I had been told by another traveler to take a boat from Bagan to Mandalay. Supposedly, the views as you arrive in Mandalay are fantastic. I started asking around trying to book a boat but one of the downfalls of traveling at the low season is the boats reduce their schedules and the river is too low. So, I was going to have to take the bus. I was bummed but I knew that would be a possibility. As I talked with the owners of Mya Thirda Guesthouse, they suggested I take the bus to Inle Lake first and then go up to Mandalay. As we talked I decided they probably knew best and I took their recommendation. I was on the morning bus the next day. As with most of SE Asia, the guesthouses make arrangements to have you picked up and taken to the bus station. It is really easy. A pick-up arrived to at 8:00 AM with monks. Uh-oh! I know I was not allowed to touch them or their robes. I wondered if that meant I was riding on top or hanging on the back of the pick-up. Yikes! The monks rearranged themselves and moved a layman to sit next to me. As the driver left my hotel he went full throttle. I was ecstatic I was not hanging on the back! I don't know why he was in such a hurry or if he just liked to drive like a bat out of hell! We flew through town and around corners. Everyone screamed as we were almost hit by another pick-up. As soon as he parked at the bus station, I was on solid ground. Yeah! I survived the 20 minute trip!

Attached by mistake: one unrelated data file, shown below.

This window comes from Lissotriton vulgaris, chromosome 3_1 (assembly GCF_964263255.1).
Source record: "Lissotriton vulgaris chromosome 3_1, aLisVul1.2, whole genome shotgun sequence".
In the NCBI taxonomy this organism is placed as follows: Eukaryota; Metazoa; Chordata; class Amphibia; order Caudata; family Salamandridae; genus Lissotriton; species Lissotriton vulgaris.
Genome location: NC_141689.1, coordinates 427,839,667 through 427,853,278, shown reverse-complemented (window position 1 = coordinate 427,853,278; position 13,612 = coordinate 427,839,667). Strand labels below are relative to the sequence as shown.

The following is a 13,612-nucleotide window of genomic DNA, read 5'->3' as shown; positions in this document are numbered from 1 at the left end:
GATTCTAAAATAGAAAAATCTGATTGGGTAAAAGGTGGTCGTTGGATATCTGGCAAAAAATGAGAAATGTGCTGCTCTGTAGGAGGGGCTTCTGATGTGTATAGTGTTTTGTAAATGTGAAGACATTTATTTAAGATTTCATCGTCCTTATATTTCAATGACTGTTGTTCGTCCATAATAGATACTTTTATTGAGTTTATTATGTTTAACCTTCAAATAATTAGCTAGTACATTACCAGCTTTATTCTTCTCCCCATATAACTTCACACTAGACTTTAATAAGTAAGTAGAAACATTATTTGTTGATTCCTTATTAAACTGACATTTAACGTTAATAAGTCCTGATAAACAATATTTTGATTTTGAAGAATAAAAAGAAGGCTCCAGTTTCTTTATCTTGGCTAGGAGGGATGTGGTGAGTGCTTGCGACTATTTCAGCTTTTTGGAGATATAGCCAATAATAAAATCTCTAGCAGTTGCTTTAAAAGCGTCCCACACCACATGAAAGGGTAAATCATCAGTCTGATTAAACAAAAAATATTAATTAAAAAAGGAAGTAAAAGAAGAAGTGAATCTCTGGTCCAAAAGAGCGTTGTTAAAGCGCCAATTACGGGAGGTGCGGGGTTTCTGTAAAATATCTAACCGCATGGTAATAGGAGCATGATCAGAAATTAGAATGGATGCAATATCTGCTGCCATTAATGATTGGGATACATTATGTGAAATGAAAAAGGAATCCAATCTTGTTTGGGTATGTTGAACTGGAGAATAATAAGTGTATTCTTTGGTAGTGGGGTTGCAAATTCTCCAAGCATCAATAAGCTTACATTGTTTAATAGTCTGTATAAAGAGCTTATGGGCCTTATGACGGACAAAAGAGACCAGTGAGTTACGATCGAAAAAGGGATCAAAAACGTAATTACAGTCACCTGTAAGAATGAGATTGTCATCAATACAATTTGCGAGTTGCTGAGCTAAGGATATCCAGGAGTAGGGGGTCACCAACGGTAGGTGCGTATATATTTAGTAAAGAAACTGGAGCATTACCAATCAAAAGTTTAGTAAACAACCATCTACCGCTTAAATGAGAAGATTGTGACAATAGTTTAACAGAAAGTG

The bus ride to Inle Lake was a full day. At least the bus was comfortable and the scenery was gorgeous. I watched the farmers preparing their land with oxen, pick-ups flew by with people sitting on the top and the land changed from plains to mountains. One of the monks greeted me on the bus and provided me with 3 books to learn about the temples of Bagan and Myanmar travel. All of them were in English and he thought I would enjoy reading them during the journey. He explained that he had bought the books to take back to his temple and educate the younger monks about Myanmar and teach them English. Once again, I was touched by the kindness of a stranger in this beautiful land.